With that, I'll turn it over to Lucie for some deeper commentary on the financials. Lucy?

Lucy A. Rutishauser -- Executive Vice President and Chief Financial Officer

Thank you, Chris. Good morning, everyone. For the third quarter results for broadcast and corporate and other, adjusted EBITDA for the quarter was better than we guided, driven by lower than expected media expenses. With 2020 being a presidential election year, results versus last year were down as expected due to the lower political ad revenues. Media revenues for the quarter were within our guidance range and down 3% versus the same period a year ago. Excluding the political ad impact, media revenues increased 10% on higher core advertising and distribution revenues.

For broadcast and other core advertising, revenues in the third quarter increased 17% compared to the same period a year ago and were down 2% versus 2019 pro forma. While the automotive category continue to be weak, strength in the services and sports betting categories help to offset the order weakness. Distribution revenues for broadcast and other increased 3% versus last year and was at the high end of our guidance range. Media expenses were 9% higher in this year's third quarter versus last year on higher network programing fees and production expenses, particularly around more tennis tournaments. Media expenses, however, were favorable to our guidance on both continued cost management efforts across multiple areas and timing of expenses.

Turning to the local sports segment. As discussed on previous earnings calls, distribution revenues and sports rights payments in the local sports statements can be impacted by the actual number of games delivered versus minimum game guarantees, which can result in rebates we paid to distributors or received from the teams. As a result, our prior estimate of rebates due to our distributors was increased this quarter by $14 million as the number of local games expected to be delivered decreased for the NHL. The rebate results in a reduction of distribution revenues for the third quarter. From a cash payment standpoint, there remains $201 million of distribution rebates to be paid, of which $15 million is expected to be paid in the fourth quarter of 2021 and $186 million expected to be paid in the first half of 2022.

Local sports adjusted EBITDA for the quarter was within our guidance range despite the distributor rebate accrual taken during the quarter and fewer games provided by the teams than expected. Adjusted EBITDA versus third quarter of last year was down due to the net benefits of team and distributor rebates that favorably impacted last year's third quarter. Media revenues for the local sports segment increased 4% to $759 million. The increase was the result of higher distribution revenues, partially offset by the $14 million distributor rebate accrual taken in the quarter. Ad revenues declined versus a year ago, in part due to the auto category weakness as well as pent up advertiser demand last year due to the absence of live sports for several months prior to them starting up again in the third quarter of 2020.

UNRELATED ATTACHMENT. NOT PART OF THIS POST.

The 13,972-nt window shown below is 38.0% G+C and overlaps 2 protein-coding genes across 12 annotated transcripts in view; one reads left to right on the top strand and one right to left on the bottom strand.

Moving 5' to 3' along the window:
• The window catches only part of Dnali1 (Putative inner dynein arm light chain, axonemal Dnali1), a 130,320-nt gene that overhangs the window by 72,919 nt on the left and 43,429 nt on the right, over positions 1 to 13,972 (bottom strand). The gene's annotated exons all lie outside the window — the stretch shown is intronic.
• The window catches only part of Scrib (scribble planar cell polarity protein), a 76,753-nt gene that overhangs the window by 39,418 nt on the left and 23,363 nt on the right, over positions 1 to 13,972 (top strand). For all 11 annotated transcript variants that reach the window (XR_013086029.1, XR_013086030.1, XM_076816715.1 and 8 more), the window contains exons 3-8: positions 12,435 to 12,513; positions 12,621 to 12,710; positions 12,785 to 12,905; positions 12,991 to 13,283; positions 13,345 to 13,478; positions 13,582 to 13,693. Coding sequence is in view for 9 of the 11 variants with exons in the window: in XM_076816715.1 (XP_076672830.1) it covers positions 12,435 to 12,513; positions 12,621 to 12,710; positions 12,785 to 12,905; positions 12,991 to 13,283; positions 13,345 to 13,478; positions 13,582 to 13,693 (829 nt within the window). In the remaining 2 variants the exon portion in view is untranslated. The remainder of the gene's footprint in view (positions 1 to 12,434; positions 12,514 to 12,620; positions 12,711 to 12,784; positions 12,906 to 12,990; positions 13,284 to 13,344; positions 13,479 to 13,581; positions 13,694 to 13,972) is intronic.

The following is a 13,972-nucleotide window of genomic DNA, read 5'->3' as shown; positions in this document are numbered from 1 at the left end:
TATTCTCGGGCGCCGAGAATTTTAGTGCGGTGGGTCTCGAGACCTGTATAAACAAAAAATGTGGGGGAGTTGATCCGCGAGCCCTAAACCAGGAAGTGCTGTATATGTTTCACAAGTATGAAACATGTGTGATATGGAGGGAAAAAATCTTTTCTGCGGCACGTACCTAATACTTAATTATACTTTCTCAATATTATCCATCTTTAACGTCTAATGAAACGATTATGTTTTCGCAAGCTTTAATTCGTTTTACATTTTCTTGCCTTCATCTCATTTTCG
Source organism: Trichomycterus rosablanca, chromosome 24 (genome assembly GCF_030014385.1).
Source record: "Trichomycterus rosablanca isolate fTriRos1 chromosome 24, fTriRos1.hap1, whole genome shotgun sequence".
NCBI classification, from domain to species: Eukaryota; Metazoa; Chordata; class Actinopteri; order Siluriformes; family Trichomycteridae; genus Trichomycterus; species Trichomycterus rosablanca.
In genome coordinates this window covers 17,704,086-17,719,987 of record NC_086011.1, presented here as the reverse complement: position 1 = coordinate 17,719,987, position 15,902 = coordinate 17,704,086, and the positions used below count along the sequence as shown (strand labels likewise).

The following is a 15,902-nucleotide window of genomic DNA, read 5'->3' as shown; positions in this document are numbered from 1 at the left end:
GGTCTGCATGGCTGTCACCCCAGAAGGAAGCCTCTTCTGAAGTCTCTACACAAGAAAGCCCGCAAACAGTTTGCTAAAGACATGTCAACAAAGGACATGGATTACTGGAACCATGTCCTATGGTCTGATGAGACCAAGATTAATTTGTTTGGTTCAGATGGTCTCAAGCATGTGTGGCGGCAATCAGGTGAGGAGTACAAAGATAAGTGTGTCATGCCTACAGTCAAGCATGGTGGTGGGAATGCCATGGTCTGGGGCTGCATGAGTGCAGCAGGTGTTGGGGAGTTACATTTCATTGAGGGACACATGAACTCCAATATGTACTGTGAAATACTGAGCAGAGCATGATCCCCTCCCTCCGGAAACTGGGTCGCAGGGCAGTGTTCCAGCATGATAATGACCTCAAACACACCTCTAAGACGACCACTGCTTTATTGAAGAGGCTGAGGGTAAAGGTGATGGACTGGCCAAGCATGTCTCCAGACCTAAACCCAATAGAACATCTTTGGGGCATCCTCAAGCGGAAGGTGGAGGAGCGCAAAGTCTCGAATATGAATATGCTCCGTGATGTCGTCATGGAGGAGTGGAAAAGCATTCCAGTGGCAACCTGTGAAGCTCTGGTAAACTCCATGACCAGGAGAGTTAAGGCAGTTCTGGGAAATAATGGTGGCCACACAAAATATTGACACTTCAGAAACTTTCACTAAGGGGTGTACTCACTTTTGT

Distribution revenues came in higher as compared to Q3 of last year as the third quarter of 2020 included $128 million of distributor rebate accruals, which was offset by dropped carriage and continued subscriber churn. Excluding this quarter's distributor rebate accrual, media revenues would have been within our guidance range. Local sports media expenses for the third quarter were down 10% from a year ago on lower sports rights amortization due to the number and timing of games last year. Media expenses excluding sports rights amortization increased $17 million with the increase primarily driven by costs associated with transitional services and production expenses. Media expenses were favorable to our guidance in part due to timing and in part due to expense controls.

Our local sports adjusted EBITDA for the third quarter excluding the $20 million of non-recurring items was $264 million, down from the prior year, but within our guidance range. For the consolidated Company, Sinclair's total media revenues for the third quarter were $1.526 billion, up slightly from the third quarter of last year. Adjusted EBITDA which excludes $27 million of one-time expenses increased to $451 million. Compared to expectations, revenues were slightly below our guidance due to the rebate accrual and adjusted EBITDA was within our guidance range.